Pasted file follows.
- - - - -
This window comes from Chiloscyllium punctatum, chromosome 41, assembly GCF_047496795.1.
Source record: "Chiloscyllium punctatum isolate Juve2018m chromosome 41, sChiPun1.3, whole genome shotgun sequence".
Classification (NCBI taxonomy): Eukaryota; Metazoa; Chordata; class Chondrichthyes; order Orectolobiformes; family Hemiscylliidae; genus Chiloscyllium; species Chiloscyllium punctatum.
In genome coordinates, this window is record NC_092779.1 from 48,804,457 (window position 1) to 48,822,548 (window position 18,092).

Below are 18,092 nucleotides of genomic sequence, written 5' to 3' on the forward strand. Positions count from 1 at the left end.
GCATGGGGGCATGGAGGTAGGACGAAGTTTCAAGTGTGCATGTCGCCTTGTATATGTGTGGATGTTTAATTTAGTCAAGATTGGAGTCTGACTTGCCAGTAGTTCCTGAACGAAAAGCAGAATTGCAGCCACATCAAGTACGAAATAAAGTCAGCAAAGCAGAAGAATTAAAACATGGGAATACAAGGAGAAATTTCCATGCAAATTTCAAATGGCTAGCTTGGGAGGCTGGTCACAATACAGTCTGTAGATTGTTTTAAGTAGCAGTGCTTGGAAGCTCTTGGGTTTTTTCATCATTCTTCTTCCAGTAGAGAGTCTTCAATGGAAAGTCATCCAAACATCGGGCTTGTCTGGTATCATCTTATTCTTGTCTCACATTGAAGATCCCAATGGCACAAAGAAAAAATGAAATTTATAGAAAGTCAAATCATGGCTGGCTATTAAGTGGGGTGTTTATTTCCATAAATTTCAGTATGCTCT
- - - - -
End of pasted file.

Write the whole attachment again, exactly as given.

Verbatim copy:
This window comes from Chiloscyllium punctatum, chromosome 41, assembly GCF_047496795.1.
Source record: "Chiloscyllium punctatum isolate Juve2018m chromosome 41, sChiPun1.3, whole genome shotgun sequence".
Classification (NCBI taxonomy): Eukaryota; Metazoa; Chordata; class Chondrichthyes; order Orectolobiformes; family Hemiscylliidae; genus Chiloscyllium; species Chiloscyllium punctatum.
In genome coordinates, this window is record NC_092779.1 from 48,804,457 (window position 1) to 48,822,548 (window position 18,092).

Below are 18,092 nucleotides of genomic sequence, written 5' to 3' on the forward strand. Positions count from 1 at the left end.
GCATGGGGGCATGGAGGTAGGACGAAGTTTCAAGTGTGCATGTCGCCTTGTATATGTGTGGATGTTTAATTTAGTCAAGATTGGAGTCTGACTTGCCAGTAGTTCCTGAACGAAAAGCAGAATTGCAGCCACATCAAGTACGAAATAAAGTCAGCAAAGCAGAAGAATTAAAACATGGGAATACAAGGAGAAATTTCCATGCAAATTTCAAATGGCTAGCTTGGGAGGCTGGTCACAATACAGTCTGTAGATTGTTTTAAGTAGCAGTGCTTGGAAGCTCTTGGGTTTTTTCATCATTCTTCTTCCAGTAGAGAGTCTTCAATGGAAAGTCATCCAAACATCGGGCTTGTCTGGTATCATCTTATTCTTGTCTCACATTGAAGATCCCAATGGCACAAAGAAAAAATGAAATTTATAGAAAGTCAAATCATGGCTGGCTATTAAGTGGGGTGTTTATTTCCATAAATTTCAGTATGCTCT